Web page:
Genetic profile for dopamine signaling predicts brain functional reactivity to repetitive transcranial magnetic stimulation

Haejin Hong, Rye Young Kim, Yumi Song, Chaewon Suh, Hyangwon Lee, In Kyoon Lyoo, Sujung Yoon, Soo Mee Lim, Suji Lee

Research output: Contribution to journalArticlepeer-review

2 Scopus citations


Research integrating molecular and imaging data provides important insights into how the genetic profile associated with dopamine signaling influences inter-individual differences in brain functions. However, the effects of genetic variations in dopamine signaling on the heterogeneity of brain changes induced by repetitive transcranial magnetic stimulation (rTMS) still remain unclear. The current study examined the composite effects of genetic variations in dopamine-related genes on rTMS-induced brain responses in terms of the functional network connectivity and working memory performance. Healthy individuals (n = 30) participated in a randomized, double-blind, sham-controlled study with a crossover design of five consecutive days where active rTMS or sham stimulation sessions were administered over the left dorsolateral prefrontal cortex (DLPFC) of the brain. Participants were mostly women (n = 29) and genotyped for polymorphisms in the catechol-O-methyltransferase and D2 dopamine receptor genes and categorized according to their genetic composite scores: high vs. low dopamine signaling groups. Pre- and post-intervention data of resting-state functional magnetic resonance imaging and working memory performance were obtained from 27 individuals with active rTMS and 30 with sham stimulation sessions. The mean functional connectivity within the resting-state networks centered on the DLPFC increased in the high dopamine signaling group. Working memory performance also improved with rTMS in the high dopamine signaling group compared to that in the low dopamine signaling group. The present results suggest that genetic predisposition to higher dopamine signaling may be a promising neurobiological predictor for rTMS effects on cognitive enhancement. Trial registration: (NCT02932085).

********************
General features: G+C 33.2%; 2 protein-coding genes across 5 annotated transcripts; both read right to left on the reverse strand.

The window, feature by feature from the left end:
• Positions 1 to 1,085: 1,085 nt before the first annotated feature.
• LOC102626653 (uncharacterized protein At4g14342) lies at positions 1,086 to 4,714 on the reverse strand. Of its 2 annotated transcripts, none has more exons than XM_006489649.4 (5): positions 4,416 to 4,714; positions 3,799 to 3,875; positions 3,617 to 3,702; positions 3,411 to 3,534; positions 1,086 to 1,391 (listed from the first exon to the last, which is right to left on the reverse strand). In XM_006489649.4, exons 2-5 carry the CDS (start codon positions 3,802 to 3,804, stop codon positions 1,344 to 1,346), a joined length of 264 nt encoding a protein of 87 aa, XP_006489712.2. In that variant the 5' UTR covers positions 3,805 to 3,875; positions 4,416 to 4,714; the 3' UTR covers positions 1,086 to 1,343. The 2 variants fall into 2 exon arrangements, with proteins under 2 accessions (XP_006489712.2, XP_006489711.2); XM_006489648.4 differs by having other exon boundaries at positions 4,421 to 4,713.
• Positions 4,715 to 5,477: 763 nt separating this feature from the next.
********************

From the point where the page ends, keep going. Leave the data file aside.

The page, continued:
Original languageEnglish
Pages (from-to)99-111
Number of pages13
JournalEuropean Archives of Psychiatry and Clinical Neuroscience
Issue number1
StatePublished - Feb 2023

Bibliographical note

Funding Information:
This study was supported by the National Research Foundation of Korea (NRF-2020R1A6A1A03043528 and NRF-2020M3E5D9080555 to IKL; 2019R1A2C1089515 to SML) and by the Health Fellowship Foundation to HH. The funders had no role study design, data collection, data analysis, data interpretation, manuscript preparation, manuscript review, manuscript approval, or decision to submit the manuscript for publication. The manuscript has not been previously published in print or electronic format and is not under consideration for publication elsewhere.

Funding Information:
This article was funded by National Research Foundation of Korea (2020R1A6A1A0304352, 2020M3E5D9080555, 2019R1A2C1089515).

Publisher Copyright:
© 2022, The Author(s), under exclusive licence to Springer-Verlag GmbH Germany.


  • Dopamine
  • Functional connectivity
  • Genetic polymorphism
  • Repetitive transcranial magnetic stimulation
  • Resting-state network
  • Working memory performance


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